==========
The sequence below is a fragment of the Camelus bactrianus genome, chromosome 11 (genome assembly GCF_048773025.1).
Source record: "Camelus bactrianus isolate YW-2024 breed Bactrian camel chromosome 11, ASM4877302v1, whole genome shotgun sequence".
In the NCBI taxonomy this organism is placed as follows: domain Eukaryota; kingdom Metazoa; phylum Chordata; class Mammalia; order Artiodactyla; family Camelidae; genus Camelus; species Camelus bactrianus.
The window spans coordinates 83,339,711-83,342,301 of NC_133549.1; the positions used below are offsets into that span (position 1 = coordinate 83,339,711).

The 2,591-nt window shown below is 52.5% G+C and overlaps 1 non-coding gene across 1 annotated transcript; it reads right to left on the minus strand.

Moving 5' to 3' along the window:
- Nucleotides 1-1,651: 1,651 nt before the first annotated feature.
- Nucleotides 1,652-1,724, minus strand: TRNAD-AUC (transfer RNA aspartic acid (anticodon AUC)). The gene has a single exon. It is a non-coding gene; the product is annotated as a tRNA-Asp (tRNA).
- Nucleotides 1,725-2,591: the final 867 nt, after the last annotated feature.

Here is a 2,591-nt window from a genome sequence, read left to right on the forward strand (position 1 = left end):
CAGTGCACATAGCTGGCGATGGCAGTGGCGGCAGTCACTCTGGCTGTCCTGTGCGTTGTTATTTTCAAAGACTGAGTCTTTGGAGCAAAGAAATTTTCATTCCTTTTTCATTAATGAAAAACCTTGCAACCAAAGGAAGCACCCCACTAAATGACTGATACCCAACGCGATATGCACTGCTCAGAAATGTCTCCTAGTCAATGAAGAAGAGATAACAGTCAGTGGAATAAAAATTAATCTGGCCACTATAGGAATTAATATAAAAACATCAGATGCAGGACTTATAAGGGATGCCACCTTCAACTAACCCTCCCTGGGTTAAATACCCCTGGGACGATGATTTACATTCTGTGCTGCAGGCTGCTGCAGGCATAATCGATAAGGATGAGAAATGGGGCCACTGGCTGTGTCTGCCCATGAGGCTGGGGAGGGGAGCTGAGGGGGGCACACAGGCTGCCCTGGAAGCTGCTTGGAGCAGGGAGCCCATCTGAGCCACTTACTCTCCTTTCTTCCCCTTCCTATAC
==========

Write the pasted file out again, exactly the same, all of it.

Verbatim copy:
The sequence below is a fragment of the Camelus bactrianus genome, chromosome 11 (genome assembly GCF_048773025.1).
Source record: "Camelus bactrianus isolate YW-2024 breed Bactrian camel chromosome 11, ASM4877302v1, whole genome shotgun sequence".
In the NCBI taxonomy this organism is placed as follows: domain Eukaryota; kingdom Metazoa; phylum Chordata; class Mammalia; order Artiodactyla; family Camelidae; genus Camelus; species Camelus bactrianus.
The window spans coordinates 83,339,711-83,342,301 of NC_133549.1; the positions used below are offsets into that span (position 1 = coordinate 83,339,711).

The 2,591-nt window shown below is 52.5% G+C and overlaps 1 non-coding gene across 1 annotated transcript; it reads right to left on the minus strand.

Moving 5' to 3' along the window:
- Nucleotides 1-1,651: 1,651 nt before the first annotated feature.
- Nucleotides 1,652-1,724, minus strand: TRNAD-AUC (transfer RNA aspartic acid (anticodon AUC)). The gene has a single exon. It is a non-coding gene; the product is annotated as a tRNA-Asp (tRNA).
- Nucleotides 1,725-2,591: the final 867 nt, after the last annotated feature.

Here is a 2,591-nt window from a genome sequence, read left to right on the forward strand (position 1 = left end):
CAGTGCACATAGCTGGCGATGGCAGTGGCGGCAGTCACTCTGGCTGTCCTGTGCGTTGTTATTTTCAAAGACTGAGTCTTTGGAGCAAAGAAATTTTCATTCCTTTTTCATTAATGAAAAACCTTGCAACCAAAGGAAGCACCCCACTAAATGACTGATACCCAACGCGATATGCACTGCTCAGAAATGTCTCCTAGTCAATGAAGAAGAGATAACAGTCAGTGGAATAAAAATTAATCTGGCCACTATAGGAATTAATATAAAAACATCAGATGCAGGACTTATAAGGGATGCCACCTTCAACTAACCCTCCCTGGGTTAAATACCCCTGGGACGATGATTTACATTCTGTGCTGCAGGCTGCTGCAGGCATAATCGATAAGGATGAGAAATGGGGCCACTGGCTGTGTCTGCCCATGAGGCTGGGGAGGGGAGCTGAGGGGGGCACACAGGCTGCCCTGGAAGCTGCTTGGAGCAGGGAGCCCATCTGAGCCACTTACTCTCCTTTCTTCCCCTTCCTATAC